Well, I got the bike onto the bridge and snapped a couple of pics. I decided to not tempt fate any further by actually crossing the bridge this time. I'll go back when I have someone else with me in case anything else decides to happen. So, without further delay, here is the infamous bridge of every 13 year old kid's nightmares.



The mud hole that tried to swallow me before the bridge:

My wife's not gonna be happy trying to wash these:

A few more pics of the bridge and bike:




Mmmmmm, muddy water on the bike!


Look ma, no guardrail:


Surface grating of the bridge; very creepy and unsettling!

Ridge screwed with this post 05-14-2011 at 05:16 AM
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Old 05-14-2011, 04:53 PM   #2
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Quote:
Originally Posted by Ridge View Post
So, without further delay, here is the infamous bridge of every 13 year old kid's nightmares.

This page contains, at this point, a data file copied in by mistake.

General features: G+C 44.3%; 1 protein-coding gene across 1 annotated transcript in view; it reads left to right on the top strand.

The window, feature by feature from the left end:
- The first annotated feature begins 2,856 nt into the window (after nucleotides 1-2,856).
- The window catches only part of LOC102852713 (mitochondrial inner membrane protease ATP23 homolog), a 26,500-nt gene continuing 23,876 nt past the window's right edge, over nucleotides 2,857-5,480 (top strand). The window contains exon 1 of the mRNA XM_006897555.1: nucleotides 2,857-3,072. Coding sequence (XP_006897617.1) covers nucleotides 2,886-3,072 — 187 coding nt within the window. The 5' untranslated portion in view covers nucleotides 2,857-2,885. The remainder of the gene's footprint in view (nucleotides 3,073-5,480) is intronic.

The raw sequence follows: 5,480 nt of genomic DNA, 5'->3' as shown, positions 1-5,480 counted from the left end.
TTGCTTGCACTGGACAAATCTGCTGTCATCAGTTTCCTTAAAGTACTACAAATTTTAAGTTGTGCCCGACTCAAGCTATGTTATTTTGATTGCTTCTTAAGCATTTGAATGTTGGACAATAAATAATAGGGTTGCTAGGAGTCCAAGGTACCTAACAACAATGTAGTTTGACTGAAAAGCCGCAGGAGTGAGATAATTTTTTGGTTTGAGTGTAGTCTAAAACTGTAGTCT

And now mine too...

Great story though! Thanks for posting it up.
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Old 05-14-2011, 10:26 PM   #3
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Cool story. I can relate to the solo rides on a KLR. Many a time have I come to a spot in the trail where I've opted to turn back and try again another day when I've got a partner. That's a pretty neat bridge and I can only imagine how spooky it must have been to a young teenager in the dark with his friends egging him on!
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Old 05-15-2011, 02:05 AM   #4
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Cool! Some history on the bridge decking..

http://en.wikipedia.org/wiki/Marsden_Matting

"As they were made from steel with a high manganese content, the matting was also highly resistant to corrosion"
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Old 05-15-2011, 06:34 AM   #5
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Quote:
Originally Posted by katbeanz View Post
Cool! Some history on the bridge decking..

http://en.wikipedia.org/wiki/Marsden_Matting

"As they were made from steel with a high manganese content, the matting was also highly resistant to corrosion"
Very cool, thanks for the history lesson! That makes a lot of sense now that I see where the decking originated. Camp Mackall is only a couple of hours from here.

Also got curious and looked up the ownership of goat island. Seems it is owned by some investment company out of Florida now.

Just for a bit of scale, the island is over a mile in length: